A little clarity may save an endangered blue-carbon ecosystem
Like many important ecosystems, seagrasses will be hit hard by climate change. Some of those impacts relate to rising sea level. New research by a multi-disciplinary team at the University of Queensland has found that local action that improves water quality, and specifically its clarity, might go some way to compensating for rising sea level.
Seagrasses are marine plants that live in shallow coastal seas. They provide us with a range of valuable ecological services including the provision of habitat for fish and invertebrates, and food for turtles and dugongs. Seagrasses also filter the water as it runs off the land, thereby preventing sediments from smothering coral reefs, and they suck an astonishing amount of carbon dioxide out of the atmosphere. In fact, a hectare of seagrass sequesters a comparable amount of carbon dioxide as an equivalent area of Amazon rainforest. Protecting these ‘blue carbon’ ecosystems is important for our wellbeing on a number of scores.
Unfortunately, seagrasses are one of the most threatened ecosystems on Earth. Over the past several decades they have incurred staggering rates of loss. These losses have largely been due to local factors such as run off from land reducing water quality. But now seagrasses have the added stress of climate change, a ‘super wicked problem’ with the potential to affect seagrass at a global scale.
Local problems we have some capacity to deal with but climate change is another thing altogether. The big question is: can our management of local drivers of degradation offset the losses we might expect from climate change? To answer this question I worked with a multi-disciplinary team that included marine ecologists, engineers, remote sensors and modellers. We set out to discover how sea level rise in particular would affect seagrass in Moreton Bay, Southeast Queensland.
Moreton Bay is an internationally recognized Ramsar wetland site. It encompasses vast seagrass meadows, and supports a large number of vulnerable and threatened species, including green turtles and dugongs. It also lies right next to Brisbane, Queensland’s capital city and the fastest growing ‘mature’ metroplis in the world. Urban and agricultural pressures have historically caused the loss of seagrass in Moreton Bay; how the bay might fare with the added stresses of sea level rise is an important question for conservation and the region’s productivity.
Our study, published recently in the international journal Global Change Biology, used a species distribution model to predict the areas where habitat is suitable for seagrass now and where it would be suitable for seagrass in the future with a given amount of sea level rise.
We found that a sea level rise of 1.1 m by 2100 would result in a 17% reduction in area of seagrass in Moreton Bay. This was due to losses of seagrass at the deep edge of its range. As the water gets deeper, light decreases to the point where seagrass won’t grow. If water quality were to deteriorate further, for example from increased sediment in water flowing into the bay, the decline would be even more pronounced.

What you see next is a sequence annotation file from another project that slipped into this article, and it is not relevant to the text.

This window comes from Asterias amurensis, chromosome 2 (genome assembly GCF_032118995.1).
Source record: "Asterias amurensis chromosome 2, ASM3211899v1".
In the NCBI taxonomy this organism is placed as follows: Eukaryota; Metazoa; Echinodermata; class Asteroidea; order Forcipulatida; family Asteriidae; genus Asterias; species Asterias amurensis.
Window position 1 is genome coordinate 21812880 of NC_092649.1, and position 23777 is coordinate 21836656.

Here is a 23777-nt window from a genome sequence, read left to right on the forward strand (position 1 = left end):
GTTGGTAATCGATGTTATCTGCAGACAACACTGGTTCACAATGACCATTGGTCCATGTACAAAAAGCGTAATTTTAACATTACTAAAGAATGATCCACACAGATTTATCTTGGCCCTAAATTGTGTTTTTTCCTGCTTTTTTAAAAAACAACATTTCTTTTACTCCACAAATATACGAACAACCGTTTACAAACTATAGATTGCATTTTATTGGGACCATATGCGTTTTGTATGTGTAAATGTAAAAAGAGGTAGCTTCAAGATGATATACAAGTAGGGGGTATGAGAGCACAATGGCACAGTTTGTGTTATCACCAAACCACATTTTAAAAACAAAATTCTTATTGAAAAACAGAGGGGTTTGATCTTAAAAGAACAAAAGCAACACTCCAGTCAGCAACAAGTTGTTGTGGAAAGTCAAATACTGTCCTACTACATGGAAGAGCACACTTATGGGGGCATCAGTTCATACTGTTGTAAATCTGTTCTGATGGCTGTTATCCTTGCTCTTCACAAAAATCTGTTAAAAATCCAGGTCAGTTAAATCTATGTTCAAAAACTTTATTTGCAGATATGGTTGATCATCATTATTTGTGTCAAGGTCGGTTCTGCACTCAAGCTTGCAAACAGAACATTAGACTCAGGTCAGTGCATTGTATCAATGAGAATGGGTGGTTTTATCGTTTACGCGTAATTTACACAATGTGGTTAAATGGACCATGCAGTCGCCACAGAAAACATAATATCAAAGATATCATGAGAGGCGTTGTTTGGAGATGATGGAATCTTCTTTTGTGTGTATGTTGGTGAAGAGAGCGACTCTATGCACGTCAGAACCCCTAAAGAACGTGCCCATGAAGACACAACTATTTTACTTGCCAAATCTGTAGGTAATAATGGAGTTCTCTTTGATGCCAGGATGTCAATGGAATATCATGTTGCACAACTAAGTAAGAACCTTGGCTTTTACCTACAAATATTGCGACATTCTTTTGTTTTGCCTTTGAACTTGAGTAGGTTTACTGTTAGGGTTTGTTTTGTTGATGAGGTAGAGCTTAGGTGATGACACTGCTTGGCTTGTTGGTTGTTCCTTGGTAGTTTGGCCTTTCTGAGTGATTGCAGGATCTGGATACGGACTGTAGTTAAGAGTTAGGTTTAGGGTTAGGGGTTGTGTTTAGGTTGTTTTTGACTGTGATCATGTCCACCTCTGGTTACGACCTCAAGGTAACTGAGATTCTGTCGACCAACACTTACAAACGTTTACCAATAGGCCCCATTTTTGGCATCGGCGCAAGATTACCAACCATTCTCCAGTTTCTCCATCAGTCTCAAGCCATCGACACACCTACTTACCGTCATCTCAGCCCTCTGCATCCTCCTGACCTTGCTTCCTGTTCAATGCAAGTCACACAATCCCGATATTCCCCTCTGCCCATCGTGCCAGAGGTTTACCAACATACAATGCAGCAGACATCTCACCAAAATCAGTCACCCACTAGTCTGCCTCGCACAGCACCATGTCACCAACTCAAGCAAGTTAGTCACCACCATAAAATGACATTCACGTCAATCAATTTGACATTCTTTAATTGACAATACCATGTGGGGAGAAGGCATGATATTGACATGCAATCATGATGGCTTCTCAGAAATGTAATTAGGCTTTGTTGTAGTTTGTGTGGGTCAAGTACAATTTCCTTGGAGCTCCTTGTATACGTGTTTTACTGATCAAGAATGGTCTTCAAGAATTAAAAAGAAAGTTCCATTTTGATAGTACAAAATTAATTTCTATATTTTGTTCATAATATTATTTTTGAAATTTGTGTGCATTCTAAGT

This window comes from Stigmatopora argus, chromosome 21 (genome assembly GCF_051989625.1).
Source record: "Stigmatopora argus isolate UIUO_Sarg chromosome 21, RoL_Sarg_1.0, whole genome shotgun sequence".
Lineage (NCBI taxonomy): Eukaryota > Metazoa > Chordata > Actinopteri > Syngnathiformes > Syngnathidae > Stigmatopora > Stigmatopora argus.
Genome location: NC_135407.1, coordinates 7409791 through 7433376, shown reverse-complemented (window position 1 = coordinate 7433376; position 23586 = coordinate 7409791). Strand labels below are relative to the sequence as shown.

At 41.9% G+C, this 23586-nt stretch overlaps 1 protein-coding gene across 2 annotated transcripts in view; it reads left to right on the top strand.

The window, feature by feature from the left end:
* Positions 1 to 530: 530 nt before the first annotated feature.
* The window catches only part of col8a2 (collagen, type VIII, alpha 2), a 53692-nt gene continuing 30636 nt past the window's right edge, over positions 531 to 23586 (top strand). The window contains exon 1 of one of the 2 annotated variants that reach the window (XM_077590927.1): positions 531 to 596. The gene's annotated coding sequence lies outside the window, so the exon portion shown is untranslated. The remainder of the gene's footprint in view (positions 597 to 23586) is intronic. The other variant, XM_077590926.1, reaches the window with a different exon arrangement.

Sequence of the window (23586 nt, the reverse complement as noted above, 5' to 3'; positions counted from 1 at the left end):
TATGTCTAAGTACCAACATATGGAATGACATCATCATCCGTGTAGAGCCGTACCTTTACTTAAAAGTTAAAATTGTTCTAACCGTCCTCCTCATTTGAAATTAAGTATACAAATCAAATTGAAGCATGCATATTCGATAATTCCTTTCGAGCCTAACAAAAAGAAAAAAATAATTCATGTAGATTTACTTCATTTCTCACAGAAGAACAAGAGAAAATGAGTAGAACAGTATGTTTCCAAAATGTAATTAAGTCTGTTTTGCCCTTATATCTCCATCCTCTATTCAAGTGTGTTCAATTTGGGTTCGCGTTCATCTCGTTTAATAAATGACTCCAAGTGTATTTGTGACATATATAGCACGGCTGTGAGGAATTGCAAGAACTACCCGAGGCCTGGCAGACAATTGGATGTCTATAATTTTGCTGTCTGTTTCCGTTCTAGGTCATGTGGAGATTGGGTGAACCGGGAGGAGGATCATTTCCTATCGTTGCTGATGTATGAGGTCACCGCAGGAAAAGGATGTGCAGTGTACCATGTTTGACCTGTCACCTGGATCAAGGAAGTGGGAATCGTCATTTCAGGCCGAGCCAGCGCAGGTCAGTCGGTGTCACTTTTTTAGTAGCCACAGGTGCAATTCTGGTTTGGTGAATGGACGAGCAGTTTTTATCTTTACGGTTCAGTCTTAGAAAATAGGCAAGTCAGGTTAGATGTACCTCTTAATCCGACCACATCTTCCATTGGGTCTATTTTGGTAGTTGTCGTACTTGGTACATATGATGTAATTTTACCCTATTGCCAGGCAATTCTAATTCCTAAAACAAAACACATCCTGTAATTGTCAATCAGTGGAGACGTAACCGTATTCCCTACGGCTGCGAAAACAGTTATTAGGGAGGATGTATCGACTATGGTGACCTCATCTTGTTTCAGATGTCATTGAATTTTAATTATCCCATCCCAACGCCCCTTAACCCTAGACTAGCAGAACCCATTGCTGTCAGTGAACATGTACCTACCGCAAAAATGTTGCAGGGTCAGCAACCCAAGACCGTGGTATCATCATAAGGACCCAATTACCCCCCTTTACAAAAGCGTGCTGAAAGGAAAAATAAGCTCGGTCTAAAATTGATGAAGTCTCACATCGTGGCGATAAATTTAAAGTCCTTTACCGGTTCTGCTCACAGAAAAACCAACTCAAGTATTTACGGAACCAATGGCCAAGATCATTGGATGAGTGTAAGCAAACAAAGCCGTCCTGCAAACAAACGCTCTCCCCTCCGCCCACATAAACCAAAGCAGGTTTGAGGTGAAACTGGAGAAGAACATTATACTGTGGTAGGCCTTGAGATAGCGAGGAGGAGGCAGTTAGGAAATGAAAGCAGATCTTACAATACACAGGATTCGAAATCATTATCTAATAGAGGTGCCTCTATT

But it’s not all gloom. Local management could help stop, or even reverse, the expected decline in water quality. In this study, we found an improvement in water clarity of 30% could mitigate the losses of seagrass from 1.1 m sea level rise. The improvement would have to be greater for larger magnitudes of sea level rise. As a general rule of thumb, for each metre of sea level rise, water clarity, measured by secchi depth, would have to be increased by a similar amount to offset declines.
Water quality can be improved by upgrades to sewage treatment plants and by reducing the use of fertilizers. Reducing the pollutants and sediments that run-off into streams and beaches likewise benefits seagrass. For example, planting vegetation in riparian zones and maintaining vegetated buffer zones around waterways can benefit seagrasses living in the nearby sea.
“We found an improvement in water clarity of 30% could mitigate the losses of seagrass from 1.1 m sea level rise.”
Seagrass will also benefit from management policies that allow for the migration of marine plants into newly inundated regions. In a scenario where roads, houses and other hard infrastructure were removed from inundated coastal areas, we found the decline in seagrass was reduced to only 5%. In an era of rising seas we will need to design green belts and buffer zones which allow room for the migration of coastal ecosystems. This will minimize the coastal squeeze that occurs when ecosystems are blocked by hard infrastructure such as sea walls and levies.
All of this emphasises that there are financial, logistical, and social considerations associated with coastal retreat. In many instances individuals and councils will prefer to defend infrastructure rather than promote the migration of wetlands. These decisions could, however, have unforseen negative consequences such as loss of fisheries species which occupy coastal habitats. Identifying the trade-offs between different coastal adaptation policies should be a key priority for coastal management in the face of climate change.
More info: Megan Saunders email@example.com
Dr Megan Saunders collaborates with members of CEED through her affiliation with the Australian Sea Level Rise Partnership (ASLRP). This group aims to find interdisciplinary solutions to the challenges of sea level rise in the 21st century. ASLRP is funded by an Australian SuperScience Fellowship and is based in the Global Change Institute at the University of Queensland.
Saunders MI, Leon J, Phinn SR, Callaghan DP, O’Brien KR, Roelfsema CM, Lovelock CE, Lyons MB, Mumby PJ (2013). Coastal retreat and improved water quality mitigate losses of seagrass from sea level rise. Global Change Biology http://onlinelibrary.wiley.com/doi/10.1111/gcb.12218/full